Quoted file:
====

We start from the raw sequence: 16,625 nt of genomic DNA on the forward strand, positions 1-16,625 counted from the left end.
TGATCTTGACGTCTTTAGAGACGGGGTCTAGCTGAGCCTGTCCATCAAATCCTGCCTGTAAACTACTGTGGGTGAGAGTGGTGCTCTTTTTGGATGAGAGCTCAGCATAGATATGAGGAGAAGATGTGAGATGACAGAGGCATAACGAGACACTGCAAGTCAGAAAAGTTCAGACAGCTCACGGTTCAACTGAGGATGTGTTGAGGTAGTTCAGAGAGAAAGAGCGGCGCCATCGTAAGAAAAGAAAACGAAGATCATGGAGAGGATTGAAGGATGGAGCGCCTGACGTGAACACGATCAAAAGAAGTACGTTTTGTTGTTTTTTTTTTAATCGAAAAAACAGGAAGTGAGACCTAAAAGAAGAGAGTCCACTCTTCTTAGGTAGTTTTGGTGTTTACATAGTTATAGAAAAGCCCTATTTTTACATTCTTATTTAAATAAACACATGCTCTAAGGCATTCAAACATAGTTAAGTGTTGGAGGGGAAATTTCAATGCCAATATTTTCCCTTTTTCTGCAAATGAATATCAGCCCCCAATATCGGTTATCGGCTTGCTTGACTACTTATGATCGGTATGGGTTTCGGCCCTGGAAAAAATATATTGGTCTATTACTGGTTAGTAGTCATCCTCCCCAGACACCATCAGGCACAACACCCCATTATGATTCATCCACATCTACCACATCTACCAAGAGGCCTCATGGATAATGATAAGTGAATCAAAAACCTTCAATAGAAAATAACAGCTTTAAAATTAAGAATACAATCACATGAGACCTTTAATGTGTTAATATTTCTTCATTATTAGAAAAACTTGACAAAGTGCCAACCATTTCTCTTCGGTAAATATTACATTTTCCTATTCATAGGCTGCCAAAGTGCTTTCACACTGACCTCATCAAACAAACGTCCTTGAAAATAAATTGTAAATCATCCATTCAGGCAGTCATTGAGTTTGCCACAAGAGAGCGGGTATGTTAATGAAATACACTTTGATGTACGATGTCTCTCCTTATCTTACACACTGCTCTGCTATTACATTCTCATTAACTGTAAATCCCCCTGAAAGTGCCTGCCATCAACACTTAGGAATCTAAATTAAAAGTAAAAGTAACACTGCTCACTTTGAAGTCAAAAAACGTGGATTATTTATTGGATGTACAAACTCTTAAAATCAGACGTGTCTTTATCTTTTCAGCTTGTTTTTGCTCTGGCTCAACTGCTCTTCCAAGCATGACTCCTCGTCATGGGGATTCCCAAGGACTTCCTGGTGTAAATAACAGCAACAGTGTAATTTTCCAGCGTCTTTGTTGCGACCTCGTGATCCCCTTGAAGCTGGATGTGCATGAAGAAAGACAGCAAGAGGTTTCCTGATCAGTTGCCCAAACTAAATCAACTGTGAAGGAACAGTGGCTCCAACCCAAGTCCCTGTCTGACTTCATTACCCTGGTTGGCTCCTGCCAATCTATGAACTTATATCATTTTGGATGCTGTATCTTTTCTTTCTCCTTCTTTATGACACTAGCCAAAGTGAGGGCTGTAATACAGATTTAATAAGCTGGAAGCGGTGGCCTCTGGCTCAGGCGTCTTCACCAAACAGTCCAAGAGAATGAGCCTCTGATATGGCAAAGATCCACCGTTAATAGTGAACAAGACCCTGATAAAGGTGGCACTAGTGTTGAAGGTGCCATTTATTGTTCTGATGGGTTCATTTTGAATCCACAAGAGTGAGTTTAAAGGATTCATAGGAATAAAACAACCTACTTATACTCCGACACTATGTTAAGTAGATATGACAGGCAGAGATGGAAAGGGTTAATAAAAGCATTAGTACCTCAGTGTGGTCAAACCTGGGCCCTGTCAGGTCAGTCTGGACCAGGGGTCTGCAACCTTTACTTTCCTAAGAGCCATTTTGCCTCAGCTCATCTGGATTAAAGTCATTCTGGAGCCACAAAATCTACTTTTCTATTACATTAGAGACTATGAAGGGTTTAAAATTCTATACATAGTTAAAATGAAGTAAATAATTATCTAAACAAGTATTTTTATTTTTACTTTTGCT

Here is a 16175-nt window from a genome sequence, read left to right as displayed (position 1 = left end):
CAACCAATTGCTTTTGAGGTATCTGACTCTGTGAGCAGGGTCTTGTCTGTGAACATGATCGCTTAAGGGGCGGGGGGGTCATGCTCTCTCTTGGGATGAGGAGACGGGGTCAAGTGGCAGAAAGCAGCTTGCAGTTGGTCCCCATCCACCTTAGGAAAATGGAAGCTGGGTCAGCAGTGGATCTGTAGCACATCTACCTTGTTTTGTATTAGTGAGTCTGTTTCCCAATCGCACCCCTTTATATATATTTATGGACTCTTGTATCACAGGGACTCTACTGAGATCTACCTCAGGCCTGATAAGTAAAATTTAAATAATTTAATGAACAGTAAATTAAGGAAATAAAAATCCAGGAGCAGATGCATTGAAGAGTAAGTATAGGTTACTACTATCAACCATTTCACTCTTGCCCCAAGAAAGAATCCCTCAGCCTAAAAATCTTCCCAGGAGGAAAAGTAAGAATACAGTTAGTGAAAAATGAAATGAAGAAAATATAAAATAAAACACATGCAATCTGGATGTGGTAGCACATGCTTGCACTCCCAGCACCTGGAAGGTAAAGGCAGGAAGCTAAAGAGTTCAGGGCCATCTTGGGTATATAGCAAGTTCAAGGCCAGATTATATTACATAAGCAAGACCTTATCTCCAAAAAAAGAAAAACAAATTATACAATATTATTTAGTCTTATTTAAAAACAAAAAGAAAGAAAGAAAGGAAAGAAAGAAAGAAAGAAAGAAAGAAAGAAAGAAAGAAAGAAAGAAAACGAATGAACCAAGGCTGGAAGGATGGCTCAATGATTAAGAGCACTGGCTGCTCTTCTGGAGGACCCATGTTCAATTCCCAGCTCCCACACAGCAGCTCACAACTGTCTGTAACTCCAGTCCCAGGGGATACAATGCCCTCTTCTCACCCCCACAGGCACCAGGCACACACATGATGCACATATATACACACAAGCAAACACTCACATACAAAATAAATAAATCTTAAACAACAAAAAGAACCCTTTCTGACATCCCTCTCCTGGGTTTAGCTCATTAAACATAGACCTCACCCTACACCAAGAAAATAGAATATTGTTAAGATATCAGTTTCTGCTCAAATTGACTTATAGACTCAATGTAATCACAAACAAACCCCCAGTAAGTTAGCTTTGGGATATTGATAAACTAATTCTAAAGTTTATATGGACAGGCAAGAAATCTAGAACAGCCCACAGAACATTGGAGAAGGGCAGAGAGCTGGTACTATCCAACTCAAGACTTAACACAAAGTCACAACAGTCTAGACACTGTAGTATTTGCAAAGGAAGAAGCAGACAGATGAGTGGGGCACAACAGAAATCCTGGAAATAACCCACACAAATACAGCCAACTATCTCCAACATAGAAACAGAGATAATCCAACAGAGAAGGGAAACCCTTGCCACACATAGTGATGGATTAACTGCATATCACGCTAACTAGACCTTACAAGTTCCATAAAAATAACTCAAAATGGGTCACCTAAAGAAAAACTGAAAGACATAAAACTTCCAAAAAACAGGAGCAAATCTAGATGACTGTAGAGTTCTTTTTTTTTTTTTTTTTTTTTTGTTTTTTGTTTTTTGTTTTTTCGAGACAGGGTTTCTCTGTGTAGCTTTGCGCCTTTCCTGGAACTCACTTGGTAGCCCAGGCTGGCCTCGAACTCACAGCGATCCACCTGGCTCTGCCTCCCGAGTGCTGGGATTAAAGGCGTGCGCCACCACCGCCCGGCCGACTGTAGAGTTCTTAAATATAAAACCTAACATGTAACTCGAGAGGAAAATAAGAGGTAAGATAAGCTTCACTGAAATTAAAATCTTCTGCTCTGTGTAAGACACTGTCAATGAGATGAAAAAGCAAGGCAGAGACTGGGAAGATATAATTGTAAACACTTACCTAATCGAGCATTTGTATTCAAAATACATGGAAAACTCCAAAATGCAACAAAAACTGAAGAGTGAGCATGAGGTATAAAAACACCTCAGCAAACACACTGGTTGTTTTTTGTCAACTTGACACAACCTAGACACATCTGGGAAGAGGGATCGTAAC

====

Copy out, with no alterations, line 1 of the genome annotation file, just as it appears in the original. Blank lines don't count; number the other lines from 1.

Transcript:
We start from the raw sequence: 16,625 nt of genomic DNA on the forward strand, positions 1-16,625 counted from the left end.